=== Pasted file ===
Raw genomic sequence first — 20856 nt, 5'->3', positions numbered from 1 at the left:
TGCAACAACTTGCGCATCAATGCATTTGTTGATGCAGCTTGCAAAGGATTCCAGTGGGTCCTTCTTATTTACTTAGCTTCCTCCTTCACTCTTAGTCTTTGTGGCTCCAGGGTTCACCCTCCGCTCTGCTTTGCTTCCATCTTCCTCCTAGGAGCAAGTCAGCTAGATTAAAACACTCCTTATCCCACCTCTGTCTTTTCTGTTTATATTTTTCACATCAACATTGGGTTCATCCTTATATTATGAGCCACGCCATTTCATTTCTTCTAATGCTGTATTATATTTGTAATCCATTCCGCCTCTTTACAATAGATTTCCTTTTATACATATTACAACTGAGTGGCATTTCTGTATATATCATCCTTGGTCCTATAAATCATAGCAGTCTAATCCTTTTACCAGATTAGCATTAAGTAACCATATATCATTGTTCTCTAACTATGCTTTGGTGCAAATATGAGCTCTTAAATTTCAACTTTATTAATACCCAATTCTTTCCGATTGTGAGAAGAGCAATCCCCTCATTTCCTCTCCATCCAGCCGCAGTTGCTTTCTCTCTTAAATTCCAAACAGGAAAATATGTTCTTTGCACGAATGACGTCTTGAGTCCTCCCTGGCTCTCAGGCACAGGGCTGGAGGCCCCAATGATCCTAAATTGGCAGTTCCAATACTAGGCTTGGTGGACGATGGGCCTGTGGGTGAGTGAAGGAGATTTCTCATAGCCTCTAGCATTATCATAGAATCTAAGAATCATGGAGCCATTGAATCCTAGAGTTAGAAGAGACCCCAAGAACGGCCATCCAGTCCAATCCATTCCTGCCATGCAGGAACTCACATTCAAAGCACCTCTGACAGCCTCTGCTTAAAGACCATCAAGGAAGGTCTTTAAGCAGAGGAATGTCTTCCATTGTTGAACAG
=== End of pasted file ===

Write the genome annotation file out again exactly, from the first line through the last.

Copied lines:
Raw genomic sequence first — 20856 nt, 5'->3', positions numbered from 1 at the left:
TGCAACAACTTGCGCATCAATGCATTTGTTGATGCAGCTTGCAAAGGATTCCAGTGGGTCCTTCTTATTTACTTAGCTTCCTCCTTCACTCTTAGTCTTTGTGGCTCCAGGGTTCACCCTCCGCTCTGCTTTGCTTCCATCTTCCTCCTAGGAGCAAGTCAGCTAGATTAAAACACTCCTTATCCCACCTCTGTCTTTTCTGTTTATATTTTTCACATCAACATTGGGTTCATCCTTATATTATGAGCCACGCCATTTCATTTCTTCTAATGCTGTATTATATTTGTAATCCATTCCGCCTCTTTACAATAGATTTCCTTTTATACATATTACAACTGAGTGGCATTTCTGTATATATCATCCTTGGTCCTATAAATCATAGCAGTCTAATCCTTTTACCAGATTAGCATTAAGTAACCATATATCATTGTTCTCTAACTATGCTTTGGTGCAAATATGAGCTCTTAAATTTCAACTTTATTAATACCCAATTCTTTCCGATTGTGAGAAGAGCAATCCCCTCATTTCCTCTCCATCCAGCCGCAGTTGCTTTCTCTCTTAAATTCCAAACAGGAAAATATGTTCTTTGCACGAATGACGTCTTGAGTCCTCCCTGGCTCTCAGGCACAGGGCTGGAGGCCCCAATGATCCTAAATTGGCAGTTCCAATACTAGGCTTGGTGGACGATGGGCCTGTGGGTGAGTGAAGGAGATTTCTCATAGCCTCTAGCATTATCATAGAATCTAAGAATCATGGAGCCATTGAATCCTAGAGTTAGAAGAGACCCCAAGAACGGCCATCCAGTCCAATCCATTCCTGCCATGCAGGAACTCACATTCAAAGCACCTCTGACAGCCTCTGCTTAAAGACCATCAAGGAAGGTCTTTAAGCAGAGGAATGTCTTCCATTGTTGAACAG